Every Sunday I look forward to a hot cup of coffee and the New York Times Magazine.  I generally read the magazine from cover to cover, though some time it takes me all week to complete it.  The Questions For column is my absolute favorite.  There is never a week that I don’t learn a few new and interesting things.
I have a few back issues that needed catching up on.  Last night I read New York Times magazine published 10/25.  We had house guests, I was tired from a successful Hackoween, and I just never got around to it.  I devoured it!  I love when each and every story holds my interest.
This article Stop Your Search Engines particularly spoke to me.  I am constantly struggling with too much on-line time and often question what the heck I was even setting out to accomplish.  I prescribe to the notion that Google is making us dumber.  Don’t even get me started on attention deficit.  Wait was my point, oh yea the article…

In my slightly less agonizing situation, the trap is more of a bait and switch: the promise is of infinite knowledge, but what’s delivered is infinite information, and the two are hardly the same…

It could be that sometimes our greatest freedom may be to choose freedom from freedom. I am still surprised by the relief that floods me whenever I bind myself from going online, when I have no option but to ignore the incessant tweets and e-mail messages and videos and news links and even the legitimate research. read more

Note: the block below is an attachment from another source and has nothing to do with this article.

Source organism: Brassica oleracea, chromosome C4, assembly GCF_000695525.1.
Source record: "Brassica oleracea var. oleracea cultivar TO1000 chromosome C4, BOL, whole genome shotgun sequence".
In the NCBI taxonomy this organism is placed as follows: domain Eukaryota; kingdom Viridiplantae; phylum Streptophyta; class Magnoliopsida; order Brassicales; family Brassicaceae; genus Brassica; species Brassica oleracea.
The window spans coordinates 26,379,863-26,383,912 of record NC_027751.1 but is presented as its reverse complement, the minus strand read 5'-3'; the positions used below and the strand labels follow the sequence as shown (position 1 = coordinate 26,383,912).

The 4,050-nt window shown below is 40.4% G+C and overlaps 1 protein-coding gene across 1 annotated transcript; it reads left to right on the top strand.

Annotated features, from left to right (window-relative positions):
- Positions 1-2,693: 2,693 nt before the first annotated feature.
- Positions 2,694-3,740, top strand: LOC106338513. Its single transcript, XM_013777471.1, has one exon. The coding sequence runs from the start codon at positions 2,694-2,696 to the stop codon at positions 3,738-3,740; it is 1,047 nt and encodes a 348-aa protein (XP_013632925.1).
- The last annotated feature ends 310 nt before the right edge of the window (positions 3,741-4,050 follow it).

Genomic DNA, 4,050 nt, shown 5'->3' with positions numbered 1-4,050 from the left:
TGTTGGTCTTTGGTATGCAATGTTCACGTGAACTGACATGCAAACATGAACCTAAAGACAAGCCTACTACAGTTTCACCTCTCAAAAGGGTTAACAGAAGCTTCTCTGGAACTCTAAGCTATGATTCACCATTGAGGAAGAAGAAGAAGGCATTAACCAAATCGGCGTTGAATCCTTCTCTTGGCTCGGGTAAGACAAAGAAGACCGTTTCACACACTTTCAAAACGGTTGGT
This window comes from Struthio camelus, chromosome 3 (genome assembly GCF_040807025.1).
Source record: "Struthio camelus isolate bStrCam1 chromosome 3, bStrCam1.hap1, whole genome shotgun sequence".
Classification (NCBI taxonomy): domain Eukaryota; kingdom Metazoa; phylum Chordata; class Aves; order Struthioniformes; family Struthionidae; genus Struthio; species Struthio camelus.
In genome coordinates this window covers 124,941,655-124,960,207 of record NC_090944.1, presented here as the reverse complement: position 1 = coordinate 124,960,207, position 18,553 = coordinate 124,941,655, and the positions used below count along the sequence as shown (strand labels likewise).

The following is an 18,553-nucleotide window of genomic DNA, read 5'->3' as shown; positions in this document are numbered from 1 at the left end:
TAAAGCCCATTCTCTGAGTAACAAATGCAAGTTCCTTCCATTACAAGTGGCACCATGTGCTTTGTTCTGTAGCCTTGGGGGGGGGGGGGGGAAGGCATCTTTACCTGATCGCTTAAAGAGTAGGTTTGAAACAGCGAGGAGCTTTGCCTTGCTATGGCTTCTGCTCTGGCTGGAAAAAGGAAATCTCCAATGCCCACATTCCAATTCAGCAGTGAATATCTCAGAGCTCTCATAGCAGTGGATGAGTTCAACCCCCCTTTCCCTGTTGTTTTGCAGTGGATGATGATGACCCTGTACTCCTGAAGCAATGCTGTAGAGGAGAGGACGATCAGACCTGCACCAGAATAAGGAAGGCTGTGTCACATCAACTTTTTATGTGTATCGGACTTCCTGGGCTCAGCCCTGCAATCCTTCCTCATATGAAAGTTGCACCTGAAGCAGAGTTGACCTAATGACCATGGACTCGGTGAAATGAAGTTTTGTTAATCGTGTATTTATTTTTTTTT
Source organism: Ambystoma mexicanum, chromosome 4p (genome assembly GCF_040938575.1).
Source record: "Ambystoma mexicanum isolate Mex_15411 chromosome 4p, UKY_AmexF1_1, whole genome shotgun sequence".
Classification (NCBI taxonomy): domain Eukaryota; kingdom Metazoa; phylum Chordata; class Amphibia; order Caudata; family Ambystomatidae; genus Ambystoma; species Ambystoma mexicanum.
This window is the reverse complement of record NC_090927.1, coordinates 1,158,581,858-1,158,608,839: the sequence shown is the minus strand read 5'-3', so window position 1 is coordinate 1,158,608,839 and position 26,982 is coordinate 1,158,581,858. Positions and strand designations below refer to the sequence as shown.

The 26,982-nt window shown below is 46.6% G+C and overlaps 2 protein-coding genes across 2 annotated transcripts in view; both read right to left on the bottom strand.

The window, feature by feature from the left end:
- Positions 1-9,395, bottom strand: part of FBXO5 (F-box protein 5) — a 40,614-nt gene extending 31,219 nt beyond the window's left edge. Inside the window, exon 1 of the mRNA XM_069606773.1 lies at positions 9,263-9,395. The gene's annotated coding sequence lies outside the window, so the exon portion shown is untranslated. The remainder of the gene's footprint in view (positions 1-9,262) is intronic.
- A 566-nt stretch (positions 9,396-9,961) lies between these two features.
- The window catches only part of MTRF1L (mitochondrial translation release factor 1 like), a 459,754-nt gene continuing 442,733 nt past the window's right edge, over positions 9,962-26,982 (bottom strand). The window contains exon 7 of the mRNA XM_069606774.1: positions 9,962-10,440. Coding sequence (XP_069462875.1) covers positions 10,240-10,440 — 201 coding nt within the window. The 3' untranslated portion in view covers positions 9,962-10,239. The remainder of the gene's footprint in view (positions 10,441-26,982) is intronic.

I can relate to this notion of self-binding, I often hide my PDA for hours at a time so that I will ignore the constant demand for attention.  I also keep my laptop off, not to conserver energy but to deter me from being on-line every unoccupied minute of my day.  Vacation, or even a weekend, with no laptop is heaven to me.  If I had a Mac I would check out app mentioned that blocks the internet.  I was just pricing Mac yesterday.  Not.  Gonna. Happen.
It really was a great issue, be sure to also check out the story that discusses the success of redbox succeeds based on the theory that less is more.  I totally agree with that, I am the type of person that in certain situations overwhelmed by choices (which speaks to why I also enjoyed the How We Live story).  Other stories of note in this issue; The Audacity of Precious and Questions For the Chairman of the Norwegian Nobel Committee.  Heck just read the whole thing.
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